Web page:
What are the three least trustworthy professions
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Worldwide ranking: Trustworthy professionsMarch 2016
Major fires were his specialty: the US firefighter Paul Adair fought more than 2,000 fires around the globe until his death in 2004, including a gas well that had been burning for six months in the Algerian Sahara and 117 oil wells that went up in flames in the first Gulf War . His missions were so spectacular that they even provided the material for a film: In 1968, John Wayne played the fearless firefighter in "Hellfighter". At that time, Adair certainly did a lot for the positive image of its industry. But firefighters are still held in high esteem by the population today, and not just in the United States. In many parts of the world, people have a particularly high level of trust in them. And other helping professions can also look forward to a positive image.
They help us in emergencies, save lives and take care of others: In almost all of the countries examined, fire protection and medical professions such as paramedics, doctors and nurses achieve top marks. This is shown by the latest results from the “Trust in Professions 2015” study, for which the GfK Verein conducted more than 29,000 consumer interviews last autumn. People from 27 countries around the world were asked how much they trust 32 given professional groups. In order to be able to compare the results of the individual countries, the average confidence values per country, globally and for Europe, were calculated, weighted according to the respective number of inhabitants.
Helping professions: internationally recognized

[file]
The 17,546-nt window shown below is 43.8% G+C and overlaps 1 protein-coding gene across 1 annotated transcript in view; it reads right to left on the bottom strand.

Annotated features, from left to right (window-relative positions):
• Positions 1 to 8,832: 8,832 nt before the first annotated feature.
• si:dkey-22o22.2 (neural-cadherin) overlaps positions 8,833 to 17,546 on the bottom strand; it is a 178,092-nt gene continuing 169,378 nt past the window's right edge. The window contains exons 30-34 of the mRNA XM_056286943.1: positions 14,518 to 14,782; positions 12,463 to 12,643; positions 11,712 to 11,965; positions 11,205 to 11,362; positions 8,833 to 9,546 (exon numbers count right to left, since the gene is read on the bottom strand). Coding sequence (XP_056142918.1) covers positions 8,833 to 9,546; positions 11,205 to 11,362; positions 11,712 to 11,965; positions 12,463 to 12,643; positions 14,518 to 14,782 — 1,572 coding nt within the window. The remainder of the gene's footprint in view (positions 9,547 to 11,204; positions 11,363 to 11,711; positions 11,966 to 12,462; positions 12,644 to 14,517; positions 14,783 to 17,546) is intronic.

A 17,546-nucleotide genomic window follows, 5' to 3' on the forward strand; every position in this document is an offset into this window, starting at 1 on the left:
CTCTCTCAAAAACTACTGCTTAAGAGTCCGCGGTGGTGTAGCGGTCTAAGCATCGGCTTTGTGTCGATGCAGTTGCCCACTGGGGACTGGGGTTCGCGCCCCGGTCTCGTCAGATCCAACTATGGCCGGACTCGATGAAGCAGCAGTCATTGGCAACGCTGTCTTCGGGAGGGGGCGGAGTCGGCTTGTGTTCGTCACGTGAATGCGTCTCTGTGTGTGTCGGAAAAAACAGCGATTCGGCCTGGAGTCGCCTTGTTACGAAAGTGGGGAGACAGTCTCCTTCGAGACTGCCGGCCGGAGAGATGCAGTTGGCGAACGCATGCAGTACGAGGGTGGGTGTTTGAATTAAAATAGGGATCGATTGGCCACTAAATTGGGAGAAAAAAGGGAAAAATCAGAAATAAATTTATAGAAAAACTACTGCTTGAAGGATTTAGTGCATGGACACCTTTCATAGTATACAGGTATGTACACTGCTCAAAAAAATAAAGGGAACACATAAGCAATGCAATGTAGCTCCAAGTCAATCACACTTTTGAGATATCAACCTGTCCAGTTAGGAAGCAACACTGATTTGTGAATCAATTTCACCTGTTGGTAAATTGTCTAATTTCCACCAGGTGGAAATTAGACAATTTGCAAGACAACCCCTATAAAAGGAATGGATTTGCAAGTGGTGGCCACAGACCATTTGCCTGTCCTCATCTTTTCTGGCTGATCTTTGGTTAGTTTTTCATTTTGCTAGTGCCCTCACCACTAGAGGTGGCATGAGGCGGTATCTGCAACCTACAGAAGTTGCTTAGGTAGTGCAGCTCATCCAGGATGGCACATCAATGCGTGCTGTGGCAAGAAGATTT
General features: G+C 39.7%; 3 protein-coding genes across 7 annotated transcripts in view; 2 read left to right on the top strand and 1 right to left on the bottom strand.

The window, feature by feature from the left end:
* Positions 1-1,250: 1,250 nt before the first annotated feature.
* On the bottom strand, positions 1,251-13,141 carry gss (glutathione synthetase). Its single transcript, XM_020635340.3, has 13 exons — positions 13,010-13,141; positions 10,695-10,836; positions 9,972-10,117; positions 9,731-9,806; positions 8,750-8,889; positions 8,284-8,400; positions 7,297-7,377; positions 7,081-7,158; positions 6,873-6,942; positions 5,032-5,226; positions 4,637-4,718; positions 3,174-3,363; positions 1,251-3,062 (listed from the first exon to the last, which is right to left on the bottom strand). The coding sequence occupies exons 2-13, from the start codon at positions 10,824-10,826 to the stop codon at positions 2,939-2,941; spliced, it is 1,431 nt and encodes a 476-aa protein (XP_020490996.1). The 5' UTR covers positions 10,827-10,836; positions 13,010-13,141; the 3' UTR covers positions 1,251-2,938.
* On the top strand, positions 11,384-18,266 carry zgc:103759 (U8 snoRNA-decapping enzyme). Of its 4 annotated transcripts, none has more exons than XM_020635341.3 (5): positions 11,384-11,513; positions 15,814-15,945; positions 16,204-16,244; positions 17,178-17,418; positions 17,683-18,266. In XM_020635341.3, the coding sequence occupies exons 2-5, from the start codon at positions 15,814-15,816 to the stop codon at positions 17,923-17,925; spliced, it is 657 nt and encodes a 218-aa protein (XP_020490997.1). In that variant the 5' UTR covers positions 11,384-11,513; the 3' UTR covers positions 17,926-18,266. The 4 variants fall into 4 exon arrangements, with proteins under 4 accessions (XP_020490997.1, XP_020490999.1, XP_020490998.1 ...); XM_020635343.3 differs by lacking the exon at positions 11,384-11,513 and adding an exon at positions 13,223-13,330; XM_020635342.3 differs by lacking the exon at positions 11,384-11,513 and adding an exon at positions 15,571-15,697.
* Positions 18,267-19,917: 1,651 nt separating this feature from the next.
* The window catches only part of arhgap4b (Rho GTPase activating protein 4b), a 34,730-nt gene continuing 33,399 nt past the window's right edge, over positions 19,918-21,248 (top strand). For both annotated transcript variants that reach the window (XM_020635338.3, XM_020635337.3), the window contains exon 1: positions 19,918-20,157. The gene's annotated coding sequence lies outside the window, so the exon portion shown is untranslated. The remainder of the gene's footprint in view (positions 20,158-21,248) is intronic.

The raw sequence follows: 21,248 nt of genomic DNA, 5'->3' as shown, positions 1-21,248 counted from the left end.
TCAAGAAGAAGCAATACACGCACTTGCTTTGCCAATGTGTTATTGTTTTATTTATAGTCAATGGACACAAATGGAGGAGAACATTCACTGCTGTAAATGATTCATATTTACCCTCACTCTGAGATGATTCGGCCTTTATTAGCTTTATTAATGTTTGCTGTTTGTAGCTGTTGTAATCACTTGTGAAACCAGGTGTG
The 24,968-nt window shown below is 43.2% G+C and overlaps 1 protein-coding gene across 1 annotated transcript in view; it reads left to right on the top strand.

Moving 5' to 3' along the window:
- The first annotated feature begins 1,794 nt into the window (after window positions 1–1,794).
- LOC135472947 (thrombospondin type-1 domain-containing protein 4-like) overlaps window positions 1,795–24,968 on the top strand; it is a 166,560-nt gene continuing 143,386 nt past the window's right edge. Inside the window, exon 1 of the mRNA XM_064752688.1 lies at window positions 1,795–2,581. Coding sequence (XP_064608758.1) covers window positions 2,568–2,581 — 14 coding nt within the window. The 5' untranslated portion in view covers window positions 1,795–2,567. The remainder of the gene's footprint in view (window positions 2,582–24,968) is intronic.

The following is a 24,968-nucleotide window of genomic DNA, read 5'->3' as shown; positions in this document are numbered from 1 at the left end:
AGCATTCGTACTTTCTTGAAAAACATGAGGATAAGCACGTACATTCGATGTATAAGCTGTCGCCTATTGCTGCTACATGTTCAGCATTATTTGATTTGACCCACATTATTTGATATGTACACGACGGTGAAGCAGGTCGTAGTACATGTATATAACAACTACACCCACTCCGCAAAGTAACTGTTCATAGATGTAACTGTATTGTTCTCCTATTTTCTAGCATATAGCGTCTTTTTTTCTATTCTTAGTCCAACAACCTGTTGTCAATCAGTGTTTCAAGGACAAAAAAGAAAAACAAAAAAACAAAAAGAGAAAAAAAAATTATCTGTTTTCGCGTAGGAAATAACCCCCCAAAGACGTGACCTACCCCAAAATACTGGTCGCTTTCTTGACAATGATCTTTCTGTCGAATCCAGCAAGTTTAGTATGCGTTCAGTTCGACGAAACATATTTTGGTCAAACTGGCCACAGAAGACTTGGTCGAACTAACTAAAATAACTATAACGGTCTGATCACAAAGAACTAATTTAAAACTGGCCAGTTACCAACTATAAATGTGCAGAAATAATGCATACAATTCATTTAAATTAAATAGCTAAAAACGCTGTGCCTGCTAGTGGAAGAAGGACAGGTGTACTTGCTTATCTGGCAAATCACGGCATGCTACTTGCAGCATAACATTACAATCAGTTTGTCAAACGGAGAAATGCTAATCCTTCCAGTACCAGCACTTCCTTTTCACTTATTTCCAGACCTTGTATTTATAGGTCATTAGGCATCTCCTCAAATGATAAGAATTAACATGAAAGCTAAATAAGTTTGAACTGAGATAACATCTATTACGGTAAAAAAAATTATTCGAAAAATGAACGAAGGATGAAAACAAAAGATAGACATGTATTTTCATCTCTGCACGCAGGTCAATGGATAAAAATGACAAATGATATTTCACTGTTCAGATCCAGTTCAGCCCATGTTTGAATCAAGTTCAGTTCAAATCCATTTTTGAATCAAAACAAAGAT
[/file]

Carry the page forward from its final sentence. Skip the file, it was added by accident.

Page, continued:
Firefighters are (unchanged from the last survey in 2014) - global leaders in trust. With the exception of Kenya and Nigeria, where firefighters can often do little due to the lack of equipment and infrastructure, at least 80 percent of people across the globe express high or very high trust in them. In many countries the values are even over 90 percent. Other helping professions are also very popular with citizens: paramedics enjoy the greatest trust in the UK, Japan and Switzerland, doctors in Iran and South Africa, and in South Korea people mainly rely on nurses. In addition to the medical sector, education is also well represented in the ranking: Teachers also enjoy the highest level of trust in three countries - India, Indonesia and Turkey. Farmers are on the podium in Kenya, Nigeria and the Philippines. They are trusted by between 85 and 95 percent of the population there. In Kenya in particular, agriculture is the most important branch of the economy and secures the livelihood of many people. Although oil production is the most important industry in Nigeria, over 60 percent of Nigerians are employed in agriculture.